Understanding these inconsolable bouts of crying is key to helping parents cope with the situation and develop appropriate responses, thus promoting the healthy social and emotional development of their children.
Crying is the primary means of communication available to young infants during a stage of development when they are almost completely dependent on others to meet their needs. Because crying typically elicits care, it also plays a role in developing the attachment relationship, as the infant becomes emotionally attached to the individual who most reliably responds to his or her crying.
While the quality and quantity of early crying can vary greatly, several studies have demonstrated that infants typically increase in their crying across the first 3 months, with a peak around 6 to 8 weeks of age. Crying decreases significantly around 3 to 4 months of age, coinciding with important developmental changes in affect, non-negative vocalizations and motor behaviour.
Two types of crying
Dr.Cynthia A.Stifter, of Pennsylvania State University, distinguishes two types of excessive crying. Unexplained, excessive or persistent crying in the first 3 months of life that occurs in an otherwise healthy infant is labelled “infant colic”, and affects about 10% of the population. Infants who fuss or cry for shorter periods of time, but who are difficult to soothe and whose fussiness persists throughout infancy, are said to have a “difficult temperament”.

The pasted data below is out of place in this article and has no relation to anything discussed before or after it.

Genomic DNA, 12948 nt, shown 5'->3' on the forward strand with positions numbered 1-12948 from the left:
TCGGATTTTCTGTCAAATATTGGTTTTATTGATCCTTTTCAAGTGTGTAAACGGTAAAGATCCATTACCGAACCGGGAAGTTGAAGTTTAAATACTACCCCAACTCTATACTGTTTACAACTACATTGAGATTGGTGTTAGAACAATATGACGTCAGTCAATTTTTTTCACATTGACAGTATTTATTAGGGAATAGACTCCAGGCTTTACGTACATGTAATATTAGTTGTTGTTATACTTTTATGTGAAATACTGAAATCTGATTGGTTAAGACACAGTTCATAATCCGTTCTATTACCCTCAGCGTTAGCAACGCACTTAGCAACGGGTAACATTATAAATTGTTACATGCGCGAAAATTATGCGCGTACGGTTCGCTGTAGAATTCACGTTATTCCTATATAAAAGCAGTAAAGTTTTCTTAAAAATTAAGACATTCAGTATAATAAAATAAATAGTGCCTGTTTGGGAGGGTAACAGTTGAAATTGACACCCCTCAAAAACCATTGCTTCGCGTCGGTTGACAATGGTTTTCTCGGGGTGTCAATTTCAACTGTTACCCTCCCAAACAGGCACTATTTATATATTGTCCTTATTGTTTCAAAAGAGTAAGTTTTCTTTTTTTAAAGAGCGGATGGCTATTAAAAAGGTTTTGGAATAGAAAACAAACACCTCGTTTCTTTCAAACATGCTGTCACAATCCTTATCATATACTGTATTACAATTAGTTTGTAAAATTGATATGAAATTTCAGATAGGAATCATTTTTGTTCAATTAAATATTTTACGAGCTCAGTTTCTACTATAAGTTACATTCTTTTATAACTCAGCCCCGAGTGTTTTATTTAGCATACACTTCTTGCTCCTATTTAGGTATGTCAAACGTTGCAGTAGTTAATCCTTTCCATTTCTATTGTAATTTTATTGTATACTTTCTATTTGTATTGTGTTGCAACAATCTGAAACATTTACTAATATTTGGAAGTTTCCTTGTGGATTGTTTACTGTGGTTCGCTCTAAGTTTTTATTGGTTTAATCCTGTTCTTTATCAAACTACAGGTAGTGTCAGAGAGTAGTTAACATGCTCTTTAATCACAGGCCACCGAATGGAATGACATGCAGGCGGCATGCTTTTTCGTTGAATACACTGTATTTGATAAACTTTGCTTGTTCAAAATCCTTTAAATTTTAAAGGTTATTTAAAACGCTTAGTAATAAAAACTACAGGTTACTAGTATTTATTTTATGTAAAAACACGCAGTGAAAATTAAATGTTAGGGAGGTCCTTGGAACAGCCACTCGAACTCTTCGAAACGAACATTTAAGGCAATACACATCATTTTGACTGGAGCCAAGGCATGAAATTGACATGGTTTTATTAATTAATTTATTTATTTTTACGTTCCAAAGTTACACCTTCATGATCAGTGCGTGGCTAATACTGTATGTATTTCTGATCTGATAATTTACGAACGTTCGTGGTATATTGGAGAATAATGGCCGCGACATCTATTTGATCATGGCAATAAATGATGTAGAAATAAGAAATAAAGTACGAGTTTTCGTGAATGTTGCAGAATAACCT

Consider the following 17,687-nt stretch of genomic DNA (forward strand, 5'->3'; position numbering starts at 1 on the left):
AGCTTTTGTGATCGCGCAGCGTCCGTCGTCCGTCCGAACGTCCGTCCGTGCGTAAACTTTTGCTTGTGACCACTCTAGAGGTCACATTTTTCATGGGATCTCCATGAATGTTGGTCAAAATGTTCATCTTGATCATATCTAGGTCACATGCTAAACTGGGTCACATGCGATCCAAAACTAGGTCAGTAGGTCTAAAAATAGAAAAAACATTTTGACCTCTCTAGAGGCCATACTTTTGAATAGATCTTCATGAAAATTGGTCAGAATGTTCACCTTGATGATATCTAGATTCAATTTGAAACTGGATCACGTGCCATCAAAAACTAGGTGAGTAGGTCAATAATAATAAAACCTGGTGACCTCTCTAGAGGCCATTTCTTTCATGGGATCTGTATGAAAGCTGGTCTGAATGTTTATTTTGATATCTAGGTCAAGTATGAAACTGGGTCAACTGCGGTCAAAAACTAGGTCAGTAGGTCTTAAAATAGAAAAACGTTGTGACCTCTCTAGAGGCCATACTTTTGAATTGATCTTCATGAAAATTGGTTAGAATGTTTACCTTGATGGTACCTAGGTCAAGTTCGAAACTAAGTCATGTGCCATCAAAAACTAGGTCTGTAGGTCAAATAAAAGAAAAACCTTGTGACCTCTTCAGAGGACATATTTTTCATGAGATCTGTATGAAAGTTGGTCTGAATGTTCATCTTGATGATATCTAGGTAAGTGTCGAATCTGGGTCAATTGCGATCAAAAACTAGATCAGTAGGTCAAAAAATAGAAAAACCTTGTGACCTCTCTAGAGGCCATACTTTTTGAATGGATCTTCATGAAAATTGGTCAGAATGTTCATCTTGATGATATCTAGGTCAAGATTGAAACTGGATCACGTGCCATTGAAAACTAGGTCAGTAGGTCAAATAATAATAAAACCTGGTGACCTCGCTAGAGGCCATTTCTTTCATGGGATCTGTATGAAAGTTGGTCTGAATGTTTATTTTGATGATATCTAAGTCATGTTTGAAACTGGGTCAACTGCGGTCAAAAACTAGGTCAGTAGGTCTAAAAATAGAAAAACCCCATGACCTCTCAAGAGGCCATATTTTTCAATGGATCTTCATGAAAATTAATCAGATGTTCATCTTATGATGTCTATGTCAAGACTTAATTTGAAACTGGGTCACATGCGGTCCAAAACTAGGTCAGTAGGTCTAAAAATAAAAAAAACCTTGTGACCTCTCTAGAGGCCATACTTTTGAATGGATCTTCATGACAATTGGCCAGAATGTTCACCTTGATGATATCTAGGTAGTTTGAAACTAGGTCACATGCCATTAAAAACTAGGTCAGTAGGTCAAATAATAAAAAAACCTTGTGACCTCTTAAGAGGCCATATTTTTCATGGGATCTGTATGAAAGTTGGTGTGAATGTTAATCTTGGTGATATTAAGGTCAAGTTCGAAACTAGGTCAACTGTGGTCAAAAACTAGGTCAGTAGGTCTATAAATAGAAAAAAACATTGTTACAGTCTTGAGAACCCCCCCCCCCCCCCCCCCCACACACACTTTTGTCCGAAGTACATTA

Although there is ample evidence that colic is psychologically stressful for parents in the short term, the parent-infant relationship appears to heal soon after colic disappears. However, many infants labelled as having difficult temperament show numerous deficits in childhood and adolescence, including attention, behaviour and school problems.
The data suggest that caring for a fussy, hard-to-soothe infant stresses the parenting system. For example, mothers of difficult infants have been found to be less responsive and exhibit lower levels of positive maternal behaviour. Dr. Debra M. Zeifman, of Vassar College, notes that early interventions targeting parental sensitivity and responsiveness have been successful in improving child development outcomes in such cases.
On the other hand, Dr. Philip Sanford Zeskind, of the Carolinas Medical Center, argues that it is the combination of cry sounds and adult characteristics that determines how the parent will respond and consequently, the impact on the infant’s psychosocial development.“Infant crying is as a biological siren, a signal that alerts and motivates the parent to attend to the infant’s needs,” he describes.
Infants who are at risk for poor psychosocial outcomes due to prenatal or other conditions — including brain damage, malnutrition, asphyxia and substance abuse during pregnancy — often have particularly high-pitched or hyperphonated cries. Yet this cry is a double edged sword. Some caregivers will try to do whatever is necessary to stop the sound, thus providing the kinds of auditory, visual and tactile forms of stimulation that promote infant development. Others, however, may respond defensively, resulting in actions that are detrimental to the infant’s well-being. In extreme cases, this may include physical abuse or neglect.